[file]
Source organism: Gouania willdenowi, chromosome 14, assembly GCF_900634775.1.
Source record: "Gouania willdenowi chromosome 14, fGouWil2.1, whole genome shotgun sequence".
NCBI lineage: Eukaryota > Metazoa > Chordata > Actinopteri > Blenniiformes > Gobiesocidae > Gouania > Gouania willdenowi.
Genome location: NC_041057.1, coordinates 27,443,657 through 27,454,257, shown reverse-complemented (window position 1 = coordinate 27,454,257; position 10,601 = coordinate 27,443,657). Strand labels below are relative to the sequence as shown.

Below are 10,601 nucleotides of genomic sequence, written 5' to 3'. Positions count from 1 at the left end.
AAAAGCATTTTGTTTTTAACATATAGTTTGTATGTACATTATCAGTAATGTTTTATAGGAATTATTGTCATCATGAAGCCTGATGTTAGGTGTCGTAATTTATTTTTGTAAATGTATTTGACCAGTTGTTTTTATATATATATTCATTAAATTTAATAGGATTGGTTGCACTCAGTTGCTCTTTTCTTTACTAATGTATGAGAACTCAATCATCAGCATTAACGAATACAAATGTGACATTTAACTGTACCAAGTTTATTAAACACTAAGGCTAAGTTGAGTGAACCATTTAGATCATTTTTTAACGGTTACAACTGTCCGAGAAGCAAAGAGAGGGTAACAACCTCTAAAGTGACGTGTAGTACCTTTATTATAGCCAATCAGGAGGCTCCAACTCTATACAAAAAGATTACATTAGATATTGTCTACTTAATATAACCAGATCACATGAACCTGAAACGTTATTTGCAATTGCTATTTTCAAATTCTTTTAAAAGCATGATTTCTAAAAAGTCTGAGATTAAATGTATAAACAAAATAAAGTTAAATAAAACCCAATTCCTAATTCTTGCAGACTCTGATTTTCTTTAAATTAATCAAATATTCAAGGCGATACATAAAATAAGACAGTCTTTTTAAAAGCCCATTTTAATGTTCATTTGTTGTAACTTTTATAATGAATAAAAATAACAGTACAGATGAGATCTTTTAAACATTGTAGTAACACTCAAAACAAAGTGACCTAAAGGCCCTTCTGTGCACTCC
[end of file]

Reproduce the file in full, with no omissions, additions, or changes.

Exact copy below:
Source organism: Gouania willdenowi, chromosome 14, assembly GCF_900634775.1.
Source record: "Gouania willdenowi chromosome 14, fGouWil2.1, whole genome shotgun sequence".
NCBI lineage: Eukaryota > Metazoa > Chordata > Actinopteri > Blenniiformes > Gobiesocidae > Gouania > Gouania willdenowi.
Genome location: NC_041057.1, coordinates 27,443,657 through 27,454,257, shown reverse-complemented (window position 1 = coordinate 27,454,257; position 10,601 = coordinate 27,443,657). Strand labels below are relative to the sequence as shown.

Below are 10,601 nucleotides of genomic sequence, written 5' to 3'. Positions count from 1 at the left end.
AAAAGCATTTTGTTTTTAACATATAGTTTGTATGTACATTATCAGTAATGTTTTATAGGAATTATTGTCATCATGAAGCCTGATGTTAGGTGTCGTAATTTATTTTTGTAAATGTATTTGACCAGTTGTTTTTATATATATATTCATTAAATTTAATAGGATTGGTTGCACTCAGTTGCTCTTTTCTTTACTAATGTATGAGAACTCAATCATCAGCATTAACGAATACAAATGTGACATTTAACTGTACCAAGTTTATTAAACACTAAGGCTAAGTTGAGTGAACCATTTAGATCATTTTTTAACGGTTACAACTGTCCGAGAAGCAAAGAGAGGGTAACAACCTCTAAAGTGACGTGTAGTACCTTTATTATAGCCAATCAGGAGGCTCCAACTCTATACAAAAAGATTACATTAGATATTGTCTACTTAATATAACCAGATCACATGAACCTGAAACGTTATTTGCAATTGCTATTTTCAAATTCTTTTAAAAGCATGATTTCTAAAAAGTCTGAGATTAAATGTATAAACAAAATAAAGTTAAATAAAACCCAATTCCTAATTCTTGCAGACTCTGATTTTCTTTAAATTAATCAAATATTCAAGGCGATACATAAAATAAGACAGTCTTTTTAAAAGCCCATTTTAATGTTCATTTGTTGTAACTTTTATAATGAATAAAAATAACAGTACAGATGAGATCTTTTAAACATTGTAGTAACACTCAAAACAAAGTGACCTAAAGGCCCTTCTGTGCACTCC